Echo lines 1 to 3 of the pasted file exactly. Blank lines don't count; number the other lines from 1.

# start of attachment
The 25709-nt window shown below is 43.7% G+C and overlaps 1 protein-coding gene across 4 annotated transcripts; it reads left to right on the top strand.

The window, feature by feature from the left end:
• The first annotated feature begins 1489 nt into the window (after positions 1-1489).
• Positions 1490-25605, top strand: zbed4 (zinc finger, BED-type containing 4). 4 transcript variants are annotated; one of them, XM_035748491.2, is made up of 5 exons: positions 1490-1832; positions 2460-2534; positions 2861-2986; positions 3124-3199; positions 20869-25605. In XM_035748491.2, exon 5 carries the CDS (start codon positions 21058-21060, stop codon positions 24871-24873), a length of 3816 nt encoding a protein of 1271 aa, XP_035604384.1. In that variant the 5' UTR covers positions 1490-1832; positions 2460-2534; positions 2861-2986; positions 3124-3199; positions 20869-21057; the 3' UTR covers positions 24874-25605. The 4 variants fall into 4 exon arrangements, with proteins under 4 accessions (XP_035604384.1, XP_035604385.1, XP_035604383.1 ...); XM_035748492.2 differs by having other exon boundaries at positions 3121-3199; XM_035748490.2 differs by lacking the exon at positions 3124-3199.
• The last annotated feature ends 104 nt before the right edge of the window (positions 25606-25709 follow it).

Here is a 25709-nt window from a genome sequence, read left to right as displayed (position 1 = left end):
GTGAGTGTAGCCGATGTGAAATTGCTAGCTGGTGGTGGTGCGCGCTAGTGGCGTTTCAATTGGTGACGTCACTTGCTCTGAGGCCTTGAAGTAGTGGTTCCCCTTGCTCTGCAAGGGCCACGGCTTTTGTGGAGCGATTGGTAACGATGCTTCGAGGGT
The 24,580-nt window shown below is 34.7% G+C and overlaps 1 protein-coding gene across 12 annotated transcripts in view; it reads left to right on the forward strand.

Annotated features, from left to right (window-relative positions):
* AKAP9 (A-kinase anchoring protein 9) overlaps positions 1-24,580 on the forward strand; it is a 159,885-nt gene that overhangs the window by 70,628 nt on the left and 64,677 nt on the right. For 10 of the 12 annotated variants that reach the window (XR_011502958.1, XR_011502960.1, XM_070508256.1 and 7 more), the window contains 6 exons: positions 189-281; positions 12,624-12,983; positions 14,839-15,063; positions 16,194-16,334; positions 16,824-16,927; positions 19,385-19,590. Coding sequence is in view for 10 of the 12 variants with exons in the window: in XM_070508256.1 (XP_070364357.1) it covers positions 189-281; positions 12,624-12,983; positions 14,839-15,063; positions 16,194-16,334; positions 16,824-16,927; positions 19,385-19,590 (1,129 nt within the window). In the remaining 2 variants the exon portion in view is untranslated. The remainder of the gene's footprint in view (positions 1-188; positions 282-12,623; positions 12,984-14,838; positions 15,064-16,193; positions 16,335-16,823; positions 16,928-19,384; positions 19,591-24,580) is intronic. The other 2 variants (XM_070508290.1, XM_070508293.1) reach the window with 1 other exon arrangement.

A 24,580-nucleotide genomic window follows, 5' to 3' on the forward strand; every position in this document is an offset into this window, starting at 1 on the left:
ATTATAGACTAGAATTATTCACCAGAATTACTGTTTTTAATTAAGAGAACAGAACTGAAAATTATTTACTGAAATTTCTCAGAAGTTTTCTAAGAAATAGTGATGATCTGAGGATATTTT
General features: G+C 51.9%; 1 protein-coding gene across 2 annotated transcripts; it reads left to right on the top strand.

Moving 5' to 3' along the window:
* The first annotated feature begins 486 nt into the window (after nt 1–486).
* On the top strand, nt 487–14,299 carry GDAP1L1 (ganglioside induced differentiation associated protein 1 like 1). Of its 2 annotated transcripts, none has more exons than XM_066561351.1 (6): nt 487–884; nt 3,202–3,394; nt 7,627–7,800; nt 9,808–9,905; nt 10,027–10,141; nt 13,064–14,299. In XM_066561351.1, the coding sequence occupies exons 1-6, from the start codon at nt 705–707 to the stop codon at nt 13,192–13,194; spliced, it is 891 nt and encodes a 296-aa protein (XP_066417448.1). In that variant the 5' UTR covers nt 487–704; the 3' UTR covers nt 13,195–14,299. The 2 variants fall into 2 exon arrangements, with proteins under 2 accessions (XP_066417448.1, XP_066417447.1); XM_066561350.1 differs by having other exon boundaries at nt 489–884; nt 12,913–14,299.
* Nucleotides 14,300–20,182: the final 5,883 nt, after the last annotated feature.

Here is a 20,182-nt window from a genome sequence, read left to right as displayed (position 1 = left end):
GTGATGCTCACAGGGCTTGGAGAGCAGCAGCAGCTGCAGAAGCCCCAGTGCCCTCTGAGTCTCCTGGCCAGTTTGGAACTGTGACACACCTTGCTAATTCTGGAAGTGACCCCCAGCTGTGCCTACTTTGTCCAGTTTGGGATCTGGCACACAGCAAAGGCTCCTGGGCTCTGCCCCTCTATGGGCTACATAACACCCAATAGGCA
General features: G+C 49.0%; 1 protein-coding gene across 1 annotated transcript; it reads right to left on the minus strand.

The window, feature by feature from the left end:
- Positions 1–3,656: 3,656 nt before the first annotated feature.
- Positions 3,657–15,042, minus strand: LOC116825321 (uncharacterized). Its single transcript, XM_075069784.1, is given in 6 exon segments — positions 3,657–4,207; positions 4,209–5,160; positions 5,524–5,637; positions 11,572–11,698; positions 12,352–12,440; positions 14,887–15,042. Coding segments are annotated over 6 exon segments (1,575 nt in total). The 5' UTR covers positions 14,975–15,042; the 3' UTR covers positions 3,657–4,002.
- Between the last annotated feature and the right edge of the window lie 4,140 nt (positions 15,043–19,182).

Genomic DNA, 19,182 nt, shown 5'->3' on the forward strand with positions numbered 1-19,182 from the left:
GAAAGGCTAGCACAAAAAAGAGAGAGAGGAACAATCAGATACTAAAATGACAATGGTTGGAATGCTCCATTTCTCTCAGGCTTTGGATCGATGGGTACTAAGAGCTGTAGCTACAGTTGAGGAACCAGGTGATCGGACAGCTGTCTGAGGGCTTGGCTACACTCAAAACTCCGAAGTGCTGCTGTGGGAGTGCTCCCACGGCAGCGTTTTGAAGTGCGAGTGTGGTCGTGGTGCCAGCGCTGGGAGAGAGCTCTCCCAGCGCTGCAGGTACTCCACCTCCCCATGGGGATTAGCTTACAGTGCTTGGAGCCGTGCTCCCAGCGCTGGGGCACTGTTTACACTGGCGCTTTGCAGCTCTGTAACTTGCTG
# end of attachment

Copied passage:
The 25709-nt window shown below is 43.7% G+C and overlaps 1 protein-coding gene across 4 annotated transcripts; it reads left to right on the top strand.

The window, feature by feature from the left end:
• The first annotated feature begins 1489 nt into the window (after positions 1-1489).